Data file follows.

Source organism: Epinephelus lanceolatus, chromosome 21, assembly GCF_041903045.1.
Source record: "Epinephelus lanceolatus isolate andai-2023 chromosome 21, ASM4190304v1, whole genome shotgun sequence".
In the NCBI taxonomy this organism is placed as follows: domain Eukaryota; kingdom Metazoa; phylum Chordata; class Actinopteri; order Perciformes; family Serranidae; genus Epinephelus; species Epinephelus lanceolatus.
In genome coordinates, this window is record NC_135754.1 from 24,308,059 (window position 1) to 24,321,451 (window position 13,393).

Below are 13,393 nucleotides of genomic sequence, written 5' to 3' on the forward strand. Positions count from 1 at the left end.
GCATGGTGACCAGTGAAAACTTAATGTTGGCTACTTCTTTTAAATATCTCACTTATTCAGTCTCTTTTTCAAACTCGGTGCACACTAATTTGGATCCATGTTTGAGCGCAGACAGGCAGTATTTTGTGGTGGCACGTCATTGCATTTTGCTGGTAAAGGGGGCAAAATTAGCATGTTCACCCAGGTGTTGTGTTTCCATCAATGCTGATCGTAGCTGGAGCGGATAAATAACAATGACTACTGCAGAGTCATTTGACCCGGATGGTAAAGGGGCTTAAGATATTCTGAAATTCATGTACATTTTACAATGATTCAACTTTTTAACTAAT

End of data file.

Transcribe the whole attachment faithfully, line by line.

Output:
Source organism: Epinephelus lanceolatus, chromosome 21, assembly GCF_041903045.1.
Source record: "Epinephelus lanceolatus isolate andai-2023 chromosome 21, ASM4190304v1, whole genome shotgun sequence".
In the NCBI taxonomy this organism is placed as follows: domain Eukaryota; kingdom Metazoa; phylum Chordata; class Actinopteri; order Perciformes; family Serranidae; genus Epinephelus; species Epinephelus lanceolatus.
In genome coordinates, this window is record NC_135754.1 from 24,308,059 (window position 1) to 24,321,451 (window position 13,393).

Below are 13,393 nucleotides of genomic sequence, written 5' to 3' on the forward strand. Positions count from 1 at the left end.
GCATGGTGACCAGTGAAAACTTAATGTTGGCTACTTCTTTTAAATATCTCACTTATTCAGTCTCTTTTTCAAACTCGGTGCACACTAATTTGGATCCATGTTTGAGCGCAGACAGGCAGTATTTTGTGGTGGCACGTCATTGCATTTTGCTGGTAAAGGGGGCAAAATTAGCATGTTCACCCAGGTGTTGTGTTTCCATCAATGCTGATCGTAGCTGGAGCGGATAAATAACAATGACTACTGCAGAGTCATTTGACCCGGATGGTAAAGGGGCTTAAGATATTCTGAAATTCATGTACATTTTACAATGATTCAACTTTTTAACTAAT